Most small business owners know that maintaining a healthy cashflow is important to stay afloat, but it’s not always easy to spot the problems before they turn into something bigger.
Failure to spot these issues makes them harder to manage and more dangerous to your business.
That’s the case even if everything appears to be going well. Let’s say you’ve got plenty of work lined up for the foreseeable future, and you’re expecting large payments from your biggest clients.
It sounds like an ideal situation, but if one client doesn’t pay you on time, you might not be able to make your next bill payment, or to pay your suppliers. Late payment charges and interest could easily pile up, pushing you into a negative cashflow spiral.
For this reason, you should be keeping an eye on cashflow at every stage of your business’s growth. It doesn’t have to be a source of worry – with the right monitoring and recording practices, you can keep track of where you are and plan for any problems.
Keep records and use them to forecast
Record-keeping is important for many reasons, and cashflow is one of them. When you have a good idea of the way cash has come in and out of your business in the past, you can use that information to build up a picture of how things might go in the future.
Digital accounting tools make this much easier to monitor. Using software like KashFlow or Sage, you can turn the data into visual reports, allowing you to easily spot any cashflow patterns and work out how to deal with them.
If your business experiences distinct seasonal changes, such as busy periods in summer and dips in winter, you could look at carrying out promotional activities to increase business during traditionally slow periods.
That’s unlikely to completely solve the problem, but it might help to lessen the impact – and, having looked ahead, you’ll be better prepared to manage the peaks and troughs.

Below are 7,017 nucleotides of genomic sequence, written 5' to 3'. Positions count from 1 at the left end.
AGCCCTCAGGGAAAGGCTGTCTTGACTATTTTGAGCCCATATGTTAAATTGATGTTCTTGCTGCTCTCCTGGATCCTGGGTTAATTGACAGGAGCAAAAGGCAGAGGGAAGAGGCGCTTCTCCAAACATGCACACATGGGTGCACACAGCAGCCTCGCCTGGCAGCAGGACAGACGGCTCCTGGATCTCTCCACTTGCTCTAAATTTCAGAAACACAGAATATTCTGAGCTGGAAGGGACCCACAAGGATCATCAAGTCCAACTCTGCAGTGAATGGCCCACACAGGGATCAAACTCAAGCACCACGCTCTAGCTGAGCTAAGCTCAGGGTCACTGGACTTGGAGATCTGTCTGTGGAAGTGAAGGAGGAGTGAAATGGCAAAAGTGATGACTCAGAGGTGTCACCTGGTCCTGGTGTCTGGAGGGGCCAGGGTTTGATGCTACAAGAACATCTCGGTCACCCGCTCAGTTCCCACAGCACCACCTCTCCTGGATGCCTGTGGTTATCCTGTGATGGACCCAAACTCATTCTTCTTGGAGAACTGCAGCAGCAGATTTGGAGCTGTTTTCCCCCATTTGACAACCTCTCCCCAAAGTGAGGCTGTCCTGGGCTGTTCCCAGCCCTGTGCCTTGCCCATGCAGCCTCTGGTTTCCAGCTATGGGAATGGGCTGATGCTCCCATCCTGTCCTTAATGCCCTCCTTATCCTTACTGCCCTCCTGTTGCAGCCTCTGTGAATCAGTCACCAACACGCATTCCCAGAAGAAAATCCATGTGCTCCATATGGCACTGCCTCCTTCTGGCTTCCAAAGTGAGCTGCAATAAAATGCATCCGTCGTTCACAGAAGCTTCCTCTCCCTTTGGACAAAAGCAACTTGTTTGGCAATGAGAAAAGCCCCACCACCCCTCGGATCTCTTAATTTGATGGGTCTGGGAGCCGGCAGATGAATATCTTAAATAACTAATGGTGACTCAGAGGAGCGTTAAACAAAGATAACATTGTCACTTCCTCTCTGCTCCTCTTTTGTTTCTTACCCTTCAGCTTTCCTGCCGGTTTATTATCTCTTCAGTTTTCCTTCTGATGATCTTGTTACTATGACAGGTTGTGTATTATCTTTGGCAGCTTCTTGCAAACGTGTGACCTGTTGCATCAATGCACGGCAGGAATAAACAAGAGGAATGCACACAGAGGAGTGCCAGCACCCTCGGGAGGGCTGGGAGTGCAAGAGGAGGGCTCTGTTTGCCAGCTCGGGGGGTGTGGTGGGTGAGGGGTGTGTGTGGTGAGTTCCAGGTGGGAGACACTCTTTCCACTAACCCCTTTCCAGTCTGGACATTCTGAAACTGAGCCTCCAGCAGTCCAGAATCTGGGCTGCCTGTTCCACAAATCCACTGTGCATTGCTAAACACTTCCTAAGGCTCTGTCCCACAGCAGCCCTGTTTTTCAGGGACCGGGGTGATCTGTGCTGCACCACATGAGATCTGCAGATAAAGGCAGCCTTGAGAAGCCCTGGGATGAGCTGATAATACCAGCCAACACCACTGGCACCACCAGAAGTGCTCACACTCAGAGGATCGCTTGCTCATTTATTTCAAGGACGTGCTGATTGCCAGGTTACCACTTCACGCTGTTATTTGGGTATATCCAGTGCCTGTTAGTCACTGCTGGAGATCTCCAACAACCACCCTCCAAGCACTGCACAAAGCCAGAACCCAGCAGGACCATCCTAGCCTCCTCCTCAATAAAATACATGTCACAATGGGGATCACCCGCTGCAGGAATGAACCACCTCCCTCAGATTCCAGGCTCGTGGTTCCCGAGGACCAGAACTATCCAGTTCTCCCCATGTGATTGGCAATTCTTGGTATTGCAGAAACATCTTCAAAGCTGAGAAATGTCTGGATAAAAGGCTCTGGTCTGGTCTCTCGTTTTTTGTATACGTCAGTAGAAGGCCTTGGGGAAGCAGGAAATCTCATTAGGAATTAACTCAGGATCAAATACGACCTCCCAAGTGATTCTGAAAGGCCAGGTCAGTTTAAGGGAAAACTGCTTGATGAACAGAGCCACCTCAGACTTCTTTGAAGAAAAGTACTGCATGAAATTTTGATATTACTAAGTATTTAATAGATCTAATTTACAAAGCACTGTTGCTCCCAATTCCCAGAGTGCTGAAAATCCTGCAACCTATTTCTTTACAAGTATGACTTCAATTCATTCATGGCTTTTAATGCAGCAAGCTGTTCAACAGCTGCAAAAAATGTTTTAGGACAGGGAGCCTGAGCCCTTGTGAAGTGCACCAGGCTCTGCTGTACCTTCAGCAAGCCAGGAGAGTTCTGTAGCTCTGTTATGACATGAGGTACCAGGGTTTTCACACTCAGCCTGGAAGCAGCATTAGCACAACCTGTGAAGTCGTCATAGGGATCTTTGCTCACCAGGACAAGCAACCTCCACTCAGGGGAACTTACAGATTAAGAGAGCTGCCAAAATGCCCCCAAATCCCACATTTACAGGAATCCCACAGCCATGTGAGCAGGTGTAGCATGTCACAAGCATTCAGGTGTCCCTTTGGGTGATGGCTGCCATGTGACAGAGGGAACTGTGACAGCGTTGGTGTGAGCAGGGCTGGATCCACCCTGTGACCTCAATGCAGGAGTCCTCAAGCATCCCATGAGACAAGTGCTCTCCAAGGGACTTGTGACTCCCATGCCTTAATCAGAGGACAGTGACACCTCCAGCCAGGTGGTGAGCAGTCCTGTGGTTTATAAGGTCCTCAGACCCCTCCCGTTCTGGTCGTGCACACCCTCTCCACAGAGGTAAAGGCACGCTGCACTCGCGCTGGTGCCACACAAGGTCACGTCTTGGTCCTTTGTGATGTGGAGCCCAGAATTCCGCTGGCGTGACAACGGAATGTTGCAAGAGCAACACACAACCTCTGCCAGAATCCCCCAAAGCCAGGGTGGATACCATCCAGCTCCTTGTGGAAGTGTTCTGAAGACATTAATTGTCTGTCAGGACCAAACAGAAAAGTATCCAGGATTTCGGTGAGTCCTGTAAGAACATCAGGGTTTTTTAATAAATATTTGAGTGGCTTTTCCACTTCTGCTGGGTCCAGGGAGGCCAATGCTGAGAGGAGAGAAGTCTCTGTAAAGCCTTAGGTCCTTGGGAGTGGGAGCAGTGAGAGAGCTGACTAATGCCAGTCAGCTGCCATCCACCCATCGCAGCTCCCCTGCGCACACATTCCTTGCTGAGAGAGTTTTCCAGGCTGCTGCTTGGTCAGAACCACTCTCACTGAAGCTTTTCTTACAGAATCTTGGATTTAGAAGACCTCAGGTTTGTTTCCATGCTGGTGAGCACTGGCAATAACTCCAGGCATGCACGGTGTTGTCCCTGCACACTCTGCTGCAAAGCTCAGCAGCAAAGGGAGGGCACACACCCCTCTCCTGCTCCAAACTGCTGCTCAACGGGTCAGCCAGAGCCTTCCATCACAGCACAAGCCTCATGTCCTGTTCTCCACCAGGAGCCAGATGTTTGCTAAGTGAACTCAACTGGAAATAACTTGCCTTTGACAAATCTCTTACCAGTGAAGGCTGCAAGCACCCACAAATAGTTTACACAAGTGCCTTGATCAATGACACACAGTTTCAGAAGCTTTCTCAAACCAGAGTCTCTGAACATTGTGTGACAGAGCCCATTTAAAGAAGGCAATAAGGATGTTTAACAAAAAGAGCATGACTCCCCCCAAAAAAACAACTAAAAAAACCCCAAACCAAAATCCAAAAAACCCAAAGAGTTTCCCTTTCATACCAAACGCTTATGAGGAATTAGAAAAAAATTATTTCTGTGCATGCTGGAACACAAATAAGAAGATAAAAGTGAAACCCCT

Deal with late payments
Almost a quarter of UK businesses say late payments are a threat to their survival.
While there’s not much you can do to guarantee that your clients pay you on time, there are some things you can do to increase your chances.
These include reviewing your payment terms and making sure they’re clear, setting out incentives like discounts for early payment, and invoicing coherently and promptly.
If a client misses the payment deadline, don’t leave it too long to get in touch – contact them early on with a polite reminder, and follow up if they still haven’t made the payment.
Speaking over the phone is often the quickest and easiest way to get through to an unresponsive client. It may be that they’re having trouble paying, or that they’ve missed your emails. Either way, it’s better for both parties to reach a mutual resolution.
The other side of this is to make sure you pay your own suppliers on time. Establishing strong relationships and maintaining a good track record should put you in a good position if you ever struggle to make the payment yourself.
Dealing with a cashflow emergency
Not everything is within your control, and if you do run into cashflow problems, they can be hard to get out of.
It’s generally best to focus on paying off your debts before anything else, to avoid them building with interest.
Reduce your other costs where you can, whether that’s temporarily slowing down your purchases, selling or leasing assets you don’t have an immediate use for, or outsourcing work where your time could be used in a more valuable way.
Be honest with your suppliers, and explain your situation. If you’ve built up a good relationship with them, you may be able to agree on an extended payment deadline, or a payment plan to work around your problem.
You may also need to look into suitable business loans, and think about ways of bringing in more business, as long as you’re equipped to manage it.